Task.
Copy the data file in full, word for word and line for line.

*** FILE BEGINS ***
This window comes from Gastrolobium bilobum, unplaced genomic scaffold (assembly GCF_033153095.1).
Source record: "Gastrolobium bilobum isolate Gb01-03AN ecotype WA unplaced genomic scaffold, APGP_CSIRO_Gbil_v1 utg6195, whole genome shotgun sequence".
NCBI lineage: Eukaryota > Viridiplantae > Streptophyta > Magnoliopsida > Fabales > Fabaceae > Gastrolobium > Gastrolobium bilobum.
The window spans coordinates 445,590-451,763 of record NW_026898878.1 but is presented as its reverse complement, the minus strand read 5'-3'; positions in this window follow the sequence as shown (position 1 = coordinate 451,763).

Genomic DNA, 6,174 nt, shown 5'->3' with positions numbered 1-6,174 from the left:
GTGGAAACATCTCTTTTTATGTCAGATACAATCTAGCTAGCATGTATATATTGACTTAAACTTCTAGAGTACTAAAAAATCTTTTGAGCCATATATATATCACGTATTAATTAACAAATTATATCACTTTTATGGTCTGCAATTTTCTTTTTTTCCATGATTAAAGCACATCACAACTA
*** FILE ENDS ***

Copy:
This window comes from Gastrolobium bilobum, unplaced genomic scaffold (assembly GCF_033153095.1).
Source record: "Gastrolobium bilobum isolate Gb01-03AN ecotype WA unplaced genomic scaffold, APGP_CSIRO_Gbil_v1 utg6195, whole genome shotgun sequence".
NCBI lineage: Eukaryota > Viridiplantae > Streptophyta > Magnoliopsida > Fabales > Fabaceae > Gastrolobium > Gastrolobium bilobum.
The window spans coordinates 445,590-451,763 of record NW_026898878.1 but is presented as its reverse complement, the minus strand read 5'-3'; positions in this window follow the sequence as shown (position 1 = coordinate 451,763).

Genomic DNA, 6,174 nt, shown 5'->3' with positions numbered 1-6,174 from the left:
GTGGAAACATCTCTTTTTATGTCAGATACAATCTAGCTAGCATGTATATATTGACTTAAACTTCTAGAGTACTAAAAAATCTTTTGAGCCATATATATATCACGTATTAATTAACAAATTATATCACTTTTATGGTCTGCAATTTTCTTTTTTTCCATGATTAAAGCACATCACAACTA